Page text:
A Seattle teachers’ union said that it planned to hold its first teachers' strike in 30 years Wednesday, the day classes are scheduled to restart, after negotiations broke down with employers. The Seattle Education Association, which represents about 5,000 teachers and support staff, were set to picket all 97 public schools in the city, leading to class being canceled for 53,000 Seattle public school students on the first scheduled day of classes.

"Nobody really wants to strike, but at this point the school board has not come to the table with a serious proposal to get it done," union vice president Phyllis Campano said, according to the Associated Press.

The talks broke down with both sides still disagreeing on several major issues, including pay hikes, teacher evaluations and the length of the school day. The school district had previously offered a raise of almost 9 percent over three years, which the union countered with a proposed 10.5 percent hike over two years.

The strike comes three days after Washington state’s highest court declared that several laws underpinning the state’s new charter school system were unconstitutional. The court ordered a 20-day timeline for dismantling the charter system.

The new ruling on charter schools have seen parents and officials, who support publicly funded but privately managed schools, enter the public battle for funding alongside those who are pushing for more funding for traditionally managed public schools. “We are now firmly on that chess table,” Thomas Franta, chief executive of the Washington State Charter Schools Association, told the New York Times.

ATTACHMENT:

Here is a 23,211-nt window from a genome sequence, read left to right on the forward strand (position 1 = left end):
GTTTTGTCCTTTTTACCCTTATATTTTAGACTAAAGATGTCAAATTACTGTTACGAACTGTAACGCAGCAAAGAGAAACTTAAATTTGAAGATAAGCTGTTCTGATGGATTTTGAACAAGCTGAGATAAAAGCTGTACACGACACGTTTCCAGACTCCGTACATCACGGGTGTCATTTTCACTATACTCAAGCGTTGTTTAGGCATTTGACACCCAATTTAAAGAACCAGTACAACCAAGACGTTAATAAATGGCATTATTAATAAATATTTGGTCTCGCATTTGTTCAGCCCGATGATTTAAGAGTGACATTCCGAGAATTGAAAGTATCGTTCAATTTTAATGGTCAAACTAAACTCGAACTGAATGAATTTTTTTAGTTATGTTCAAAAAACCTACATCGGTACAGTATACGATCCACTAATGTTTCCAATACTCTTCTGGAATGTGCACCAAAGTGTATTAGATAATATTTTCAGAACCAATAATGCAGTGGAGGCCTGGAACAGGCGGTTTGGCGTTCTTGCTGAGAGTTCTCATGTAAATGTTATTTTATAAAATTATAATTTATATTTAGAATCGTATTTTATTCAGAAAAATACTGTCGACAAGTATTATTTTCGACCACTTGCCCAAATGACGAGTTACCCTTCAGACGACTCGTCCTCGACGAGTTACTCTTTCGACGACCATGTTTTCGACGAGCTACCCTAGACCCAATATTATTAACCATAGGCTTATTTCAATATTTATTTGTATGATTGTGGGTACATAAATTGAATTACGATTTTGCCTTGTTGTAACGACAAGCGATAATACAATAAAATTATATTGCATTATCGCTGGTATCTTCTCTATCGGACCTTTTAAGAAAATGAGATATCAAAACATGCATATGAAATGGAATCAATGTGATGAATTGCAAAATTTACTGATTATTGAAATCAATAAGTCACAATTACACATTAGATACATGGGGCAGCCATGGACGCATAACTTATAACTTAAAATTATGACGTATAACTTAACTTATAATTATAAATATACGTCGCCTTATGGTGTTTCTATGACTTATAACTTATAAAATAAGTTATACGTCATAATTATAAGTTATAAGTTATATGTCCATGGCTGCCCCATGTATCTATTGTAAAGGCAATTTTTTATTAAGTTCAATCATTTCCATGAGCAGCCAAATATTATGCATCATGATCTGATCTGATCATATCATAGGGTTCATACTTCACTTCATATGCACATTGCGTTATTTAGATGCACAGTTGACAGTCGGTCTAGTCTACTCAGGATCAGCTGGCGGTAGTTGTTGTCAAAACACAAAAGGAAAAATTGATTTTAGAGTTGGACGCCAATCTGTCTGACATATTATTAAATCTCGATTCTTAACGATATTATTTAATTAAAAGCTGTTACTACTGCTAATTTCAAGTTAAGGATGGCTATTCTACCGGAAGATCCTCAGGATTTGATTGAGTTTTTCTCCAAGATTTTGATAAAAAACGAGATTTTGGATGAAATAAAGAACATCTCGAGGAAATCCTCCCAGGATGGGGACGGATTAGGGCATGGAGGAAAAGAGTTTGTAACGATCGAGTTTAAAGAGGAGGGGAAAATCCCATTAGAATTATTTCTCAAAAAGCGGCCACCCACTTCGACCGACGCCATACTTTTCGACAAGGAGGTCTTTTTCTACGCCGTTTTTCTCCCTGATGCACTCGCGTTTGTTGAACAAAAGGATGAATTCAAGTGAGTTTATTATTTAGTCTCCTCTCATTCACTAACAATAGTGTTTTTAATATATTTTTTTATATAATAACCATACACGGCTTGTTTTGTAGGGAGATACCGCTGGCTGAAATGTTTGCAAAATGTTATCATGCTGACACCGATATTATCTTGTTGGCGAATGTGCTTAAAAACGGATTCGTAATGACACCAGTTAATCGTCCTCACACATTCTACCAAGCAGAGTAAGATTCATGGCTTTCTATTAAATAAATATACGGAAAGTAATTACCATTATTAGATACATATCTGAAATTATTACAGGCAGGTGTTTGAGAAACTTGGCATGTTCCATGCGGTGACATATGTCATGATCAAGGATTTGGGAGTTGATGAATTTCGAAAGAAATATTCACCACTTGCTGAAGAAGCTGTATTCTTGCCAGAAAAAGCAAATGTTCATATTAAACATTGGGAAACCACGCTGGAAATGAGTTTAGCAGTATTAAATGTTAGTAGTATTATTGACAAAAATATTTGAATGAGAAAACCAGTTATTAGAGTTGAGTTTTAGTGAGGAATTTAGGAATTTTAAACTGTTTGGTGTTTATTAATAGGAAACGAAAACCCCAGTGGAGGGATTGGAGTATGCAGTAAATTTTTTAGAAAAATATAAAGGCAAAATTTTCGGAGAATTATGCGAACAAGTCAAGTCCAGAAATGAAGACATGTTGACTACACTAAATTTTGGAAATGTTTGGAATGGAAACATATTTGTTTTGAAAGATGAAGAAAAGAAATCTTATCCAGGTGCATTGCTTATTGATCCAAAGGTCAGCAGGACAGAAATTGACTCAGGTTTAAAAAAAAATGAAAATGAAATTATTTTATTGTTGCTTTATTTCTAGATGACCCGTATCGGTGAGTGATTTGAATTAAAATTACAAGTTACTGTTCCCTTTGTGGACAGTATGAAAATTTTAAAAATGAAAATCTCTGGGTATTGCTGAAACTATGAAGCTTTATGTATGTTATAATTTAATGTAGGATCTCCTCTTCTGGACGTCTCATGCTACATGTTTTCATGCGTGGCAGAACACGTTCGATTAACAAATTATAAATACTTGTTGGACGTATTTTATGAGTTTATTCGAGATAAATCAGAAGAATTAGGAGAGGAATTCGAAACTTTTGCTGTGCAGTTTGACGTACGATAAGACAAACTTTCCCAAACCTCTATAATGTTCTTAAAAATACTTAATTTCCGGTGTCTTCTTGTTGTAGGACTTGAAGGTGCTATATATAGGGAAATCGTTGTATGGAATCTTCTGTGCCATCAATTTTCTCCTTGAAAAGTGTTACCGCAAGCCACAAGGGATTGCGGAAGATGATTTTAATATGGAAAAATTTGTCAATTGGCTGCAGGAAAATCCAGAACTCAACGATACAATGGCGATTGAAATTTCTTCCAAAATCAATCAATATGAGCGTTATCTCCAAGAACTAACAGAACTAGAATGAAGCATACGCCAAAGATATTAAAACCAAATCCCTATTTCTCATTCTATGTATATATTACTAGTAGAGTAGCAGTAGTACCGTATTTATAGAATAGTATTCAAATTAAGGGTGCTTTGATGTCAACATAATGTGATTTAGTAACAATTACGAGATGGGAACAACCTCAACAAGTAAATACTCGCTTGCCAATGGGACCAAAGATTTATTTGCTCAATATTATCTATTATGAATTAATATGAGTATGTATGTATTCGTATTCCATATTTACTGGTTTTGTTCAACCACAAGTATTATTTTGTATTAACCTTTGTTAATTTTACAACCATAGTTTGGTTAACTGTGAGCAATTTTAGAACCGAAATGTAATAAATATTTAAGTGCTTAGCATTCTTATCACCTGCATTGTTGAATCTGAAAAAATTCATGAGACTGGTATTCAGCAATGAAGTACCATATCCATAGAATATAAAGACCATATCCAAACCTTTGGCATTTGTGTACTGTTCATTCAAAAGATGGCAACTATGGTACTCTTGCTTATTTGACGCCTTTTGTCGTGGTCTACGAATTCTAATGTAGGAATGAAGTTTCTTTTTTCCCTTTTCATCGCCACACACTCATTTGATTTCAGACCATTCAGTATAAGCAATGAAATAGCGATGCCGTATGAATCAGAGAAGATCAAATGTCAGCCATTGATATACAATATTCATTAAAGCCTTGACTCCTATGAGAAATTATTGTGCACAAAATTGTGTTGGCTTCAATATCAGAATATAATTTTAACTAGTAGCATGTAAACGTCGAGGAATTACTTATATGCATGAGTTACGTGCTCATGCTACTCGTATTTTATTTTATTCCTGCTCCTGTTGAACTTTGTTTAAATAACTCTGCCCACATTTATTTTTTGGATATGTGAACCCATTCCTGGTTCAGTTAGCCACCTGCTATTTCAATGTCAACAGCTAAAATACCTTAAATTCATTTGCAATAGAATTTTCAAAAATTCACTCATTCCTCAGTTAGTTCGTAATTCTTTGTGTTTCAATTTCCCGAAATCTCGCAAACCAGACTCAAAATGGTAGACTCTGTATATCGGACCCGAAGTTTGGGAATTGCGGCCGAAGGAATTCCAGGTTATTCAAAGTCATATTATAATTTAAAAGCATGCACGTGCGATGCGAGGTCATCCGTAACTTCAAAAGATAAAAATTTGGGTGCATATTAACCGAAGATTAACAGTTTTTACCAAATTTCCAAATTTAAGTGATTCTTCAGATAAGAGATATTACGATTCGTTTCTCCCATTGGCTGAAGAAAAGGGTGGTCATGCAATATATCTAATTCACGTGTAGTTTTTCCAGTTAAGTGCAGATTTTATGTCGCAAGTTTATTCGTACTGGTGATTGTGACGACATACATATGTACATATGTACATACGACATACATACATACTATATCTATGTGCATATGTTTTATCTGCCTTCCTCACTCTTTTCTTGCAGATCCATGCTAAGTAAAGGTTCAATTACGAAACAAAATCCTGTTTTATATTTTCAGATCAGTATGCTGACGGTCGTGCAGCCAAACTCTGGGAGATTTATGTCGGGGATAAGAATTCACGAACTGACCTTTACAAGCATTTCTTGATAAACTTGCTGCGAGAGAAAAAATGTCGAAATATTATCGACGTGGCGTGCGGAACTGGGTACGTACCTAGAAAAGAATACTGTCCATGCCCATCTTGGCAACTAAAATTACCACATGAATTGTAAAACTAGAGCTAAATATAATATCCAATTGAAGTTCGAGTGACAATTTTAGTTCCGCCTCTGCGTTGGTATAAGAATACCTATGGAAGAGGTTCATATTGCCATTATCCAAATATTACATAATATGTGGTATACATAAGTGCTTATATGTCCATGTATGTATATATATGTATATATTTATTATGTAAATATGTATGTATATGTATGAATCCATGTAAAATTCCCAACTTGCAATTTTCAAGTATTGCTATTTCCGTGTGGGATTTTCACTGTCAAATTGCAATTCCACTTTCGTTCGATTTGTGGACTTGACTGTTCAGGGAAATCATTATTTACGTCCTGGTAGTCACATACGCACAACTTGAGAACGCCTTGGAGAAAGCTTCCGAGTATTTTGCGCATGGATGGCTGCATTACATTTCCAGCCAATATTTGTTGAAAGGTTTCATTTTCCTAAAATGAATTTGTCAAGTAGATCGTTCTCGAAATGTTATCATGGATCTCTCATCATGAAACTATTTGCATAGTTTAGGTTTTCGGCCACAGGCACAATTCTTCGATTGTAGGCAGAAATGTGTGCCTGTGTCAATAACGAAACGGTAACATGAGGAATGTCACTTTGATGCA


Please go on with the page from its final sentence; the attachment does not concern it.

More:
The state is also facing a $100,000-a-day sanction after a state supreme court ruling which found that lawmakers failed to adequately fund the education of the state’s 1 million school children. The Washington Supreme Court found in 2012 that state funding for education was insufficient and accused the state of relying on local budgets to compensate for an inadequate statewide budget.

However, Rich Wood, a spokesman for the Washington Education Association, told the AP that the new strikes were mostly related to local issues and had little to do with the larger statewide debates about funding. "The negotiations are about meeting the needs of students in school districts," Wood said.

Meanwhile, the Seattle School Board also moved on Tuesday to authorize the district superintendent to take legal action against striking teachers.